Daily Brief: Here’s What Happened To The Global Economy This Year

Daily Brief: Here’s What Happened To The Global Economy This Year

about 2 years ago3 mins

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The global economy bounced back in earnest in 2021, but you don’t have to be Einstein to know that everything looks better next to the year before…

What does this mean?

We won’t know exactly how much the global economy grew in 2021 until the data is released early next year, but economists are expecting the “real” economy – that is, adjusted for inflation – to grow 5.8% this year compared to 2020. They reckon all the world’s major regions will have pulled their weight, with the US expected to grow 5.5%, Europe 5.1%, and China a massive 8% versus last year.

Everything’s relative, of course, and 2020 was one of the worst years for economic growth since the Great Depression. And it’s not like we haven’t had our fair share of bumps in the road, most notably from inflation: the prices of goods and services are set to end the year 3.7% higher globally than last…

Why should I care?

For you personally: Give with one hand…

This has had all kinds of repercussions on you personally. Jobs have been easy to come by, and you’ve been paid better for them too – not least because workforce shortages have left companies upping their game to win you over. The bad news is that US wages – which climbed by 4.8% in November compared to the year before – have been outstripped by the country’s higher prices, which jumped 6.8% in the same period.

US wages

For markets: Central banks go from hero to zero.

Central banks were the darlings of 2020, stepping in with unprecedented cash injections when the pandemic took hold. This year, though, investors have become increasingly frustrated with the party line that high inflation is “transitory”. The US Federal Reserve finally admitted in November that it’s been a bit too optimistic, but that’s left the central bank with a lot of catching up to do in 2022…

US inflation

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2021's Biggest Winners And Losers

Markets review image

Investors have been trying to find gains wherever they can this year, but they’ve definitely had a few old favorites on repeat.

What does this mean?

US stocks had an impressive 2021: the S&P 500 – the country’s key index – climbed 29% on the back of a rebound in demand, injections of government support, and a meme stock-inspired influx of retail investors. Commodities have been going from strength to strength too, with a key index up 39% as demand for energy and raw materials surged. Government bonds, not so much: investors sold them off as they became more confident in the overall recovery and, by extension, the stock market – not to mention as inflation (which makes bonds worth less) poked its head above the parapet.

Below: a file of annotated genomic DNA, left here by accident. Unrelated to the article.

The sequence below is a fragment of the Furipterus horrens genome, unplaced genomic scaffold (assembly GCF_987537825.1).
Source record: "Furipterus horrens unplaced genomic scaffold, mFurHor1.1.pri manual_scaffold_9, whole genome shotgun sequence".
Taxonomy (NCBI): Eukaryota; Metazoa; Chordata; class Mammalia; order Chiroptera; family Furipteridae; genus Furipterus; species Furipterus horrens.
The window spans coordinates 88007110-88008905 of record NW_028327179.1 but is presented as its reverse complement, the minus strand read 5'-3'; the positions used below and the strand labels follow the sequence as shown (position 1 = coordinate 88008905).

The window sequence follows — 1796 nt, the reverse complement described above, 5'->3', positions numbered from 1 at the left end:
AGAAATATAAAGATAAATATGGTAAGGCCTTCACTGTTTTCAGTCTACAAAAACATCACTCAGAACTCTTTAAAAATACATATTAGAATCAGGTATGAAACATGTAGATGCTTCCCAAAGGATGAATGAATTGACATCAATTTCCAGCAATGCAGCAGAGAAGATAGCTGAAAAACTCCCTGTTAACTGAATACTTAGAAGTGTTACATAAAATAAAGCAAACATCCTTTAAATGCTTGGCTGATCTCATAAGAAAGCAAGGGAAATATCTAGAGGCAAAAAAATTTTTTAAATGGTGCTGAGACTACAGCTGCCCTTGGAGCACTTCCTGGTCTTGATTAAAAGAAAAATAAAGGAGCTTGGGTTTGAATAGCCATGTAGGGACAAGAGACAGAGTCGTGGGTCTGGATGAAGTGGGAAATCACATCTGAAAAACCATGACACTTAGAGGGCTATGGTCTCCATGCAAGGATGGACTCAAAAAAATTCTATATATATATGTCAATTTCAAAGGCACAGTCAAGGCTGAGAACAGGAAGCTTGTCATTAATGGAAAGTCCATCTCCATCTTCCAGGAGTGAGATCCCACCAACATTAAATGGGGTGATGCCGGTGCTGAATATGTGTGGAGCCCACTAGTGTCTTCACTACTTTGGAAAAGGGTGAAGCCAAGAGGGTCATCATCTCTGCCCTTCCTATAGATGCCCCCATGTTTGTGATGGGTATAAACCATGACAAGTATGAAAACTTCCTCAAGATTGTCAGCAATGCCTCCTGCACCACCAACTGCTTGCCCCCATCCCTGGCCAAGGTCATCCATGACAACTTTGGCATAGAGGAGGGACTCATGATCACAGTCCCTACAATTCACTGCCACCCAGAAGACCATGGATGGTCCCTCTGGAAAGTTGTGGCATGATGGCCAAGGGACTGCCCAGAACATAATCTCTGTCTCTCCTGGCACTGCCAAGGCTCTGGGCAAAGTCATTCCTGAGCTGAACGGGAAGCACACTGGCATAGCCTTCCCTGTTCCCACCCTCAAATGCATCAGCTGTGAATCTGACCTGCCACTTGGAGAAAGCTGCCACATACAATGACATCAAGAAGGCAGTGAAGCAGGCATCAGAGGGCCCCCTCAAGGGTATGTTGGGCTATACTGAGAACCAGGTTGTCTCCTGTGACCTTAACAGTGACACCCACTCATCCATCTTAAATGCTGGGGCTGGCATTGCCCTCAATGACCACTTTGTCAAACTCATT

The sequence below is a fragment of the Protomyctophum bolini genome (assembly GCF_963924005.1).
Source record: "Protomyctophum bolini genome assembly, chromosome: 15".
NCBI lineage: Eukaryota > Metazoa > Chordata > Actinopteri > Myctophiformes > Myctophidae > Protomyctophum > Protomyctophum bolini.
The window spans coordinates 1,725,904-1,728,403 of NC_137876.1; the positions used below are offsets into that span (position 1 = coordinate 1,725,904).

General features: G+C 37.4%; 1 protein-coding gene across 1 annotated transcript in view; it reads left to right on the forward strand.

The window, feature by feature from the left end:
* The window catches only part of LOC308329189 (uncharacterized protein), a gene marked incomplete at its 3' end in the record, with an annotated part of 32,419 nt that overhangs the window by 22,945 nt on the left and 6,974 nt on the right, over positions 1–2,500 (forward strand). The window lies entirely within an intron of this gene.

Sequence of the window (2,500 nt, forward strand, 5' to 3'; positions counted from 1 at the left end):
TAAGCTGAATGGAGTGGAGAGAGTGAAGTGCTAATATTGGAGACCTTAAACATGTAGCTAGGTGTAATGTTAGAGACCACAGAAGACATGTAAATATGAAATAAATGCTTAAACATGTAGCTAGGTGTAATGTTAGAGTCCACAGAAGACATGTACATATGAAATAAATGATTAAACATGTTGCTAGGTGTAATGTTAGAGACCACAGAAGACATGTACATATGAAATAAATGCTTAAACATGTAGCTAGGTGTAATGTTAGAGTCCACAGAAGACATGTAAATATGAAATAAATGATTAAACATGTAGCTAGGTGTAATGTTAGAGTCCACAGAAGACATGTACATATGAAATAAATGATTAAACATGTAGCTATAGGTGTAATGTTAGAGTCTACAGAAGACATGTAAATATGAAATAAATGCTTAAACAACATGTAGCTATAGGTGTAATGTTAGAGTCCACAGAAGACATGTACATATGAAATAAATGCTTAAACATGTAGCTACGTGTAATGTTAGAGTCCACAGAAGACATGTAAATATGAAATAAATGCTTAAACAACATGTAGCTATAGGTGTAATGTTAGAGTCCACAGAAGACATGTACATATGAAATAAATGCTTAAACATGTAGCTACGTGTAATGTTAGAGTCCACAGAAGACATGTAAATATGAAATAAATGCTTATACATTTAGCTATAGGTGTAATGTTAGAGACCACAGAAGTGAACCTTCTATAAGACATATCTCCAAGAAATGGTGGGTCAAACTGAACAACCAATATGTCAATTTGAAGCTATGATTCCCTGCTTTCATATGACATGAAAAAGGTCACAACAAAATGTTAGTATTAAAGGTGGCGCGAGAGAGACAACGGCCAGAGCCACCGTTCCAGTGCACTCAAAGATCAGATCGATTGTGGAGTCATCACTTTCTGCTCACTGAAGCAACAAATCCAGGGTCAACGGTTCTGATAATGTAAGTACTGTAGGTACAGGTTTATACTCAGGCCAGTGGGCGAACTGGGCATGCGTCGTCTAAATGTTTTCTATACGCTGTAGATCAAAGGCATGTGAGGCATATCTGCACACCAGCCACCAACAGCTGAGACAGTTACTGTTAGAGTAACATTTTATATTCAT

SP 500
​​Source: Google Finance

Why should I care?

For markets: The winners and losers.

The stock market had a few MVPs this year: Moderna climbed 116%, Nvidia 131%, and Ford 144%. And though it feels like a long time ago now, remember this was the year in which GameStop jumped 1,800% in the space of three weeks. As for the year’s losers, Alibaba’s stock – battered by China’s common prosperity-inspired crackdowns – lost 50% of its value this year, sending its shares to a more than four-year low. Robinhood was down in the dumps too: the trading platform’s stock is now worth less than half the price it listed at in July, as its user growth plummeted and the risk of regulation loomed.

Gamestop

The bigger picture: Is it time to cut and run?

Interest rates were so low this year that savings and government bonds barely paid anything, which has made risky investments all the more appealing. That goes some way to explain why bitcoin and ether have climbed 65% and 416% this year. Trouble is, when interest rates do go up, riskier investments could be the first to be dumped by investors…

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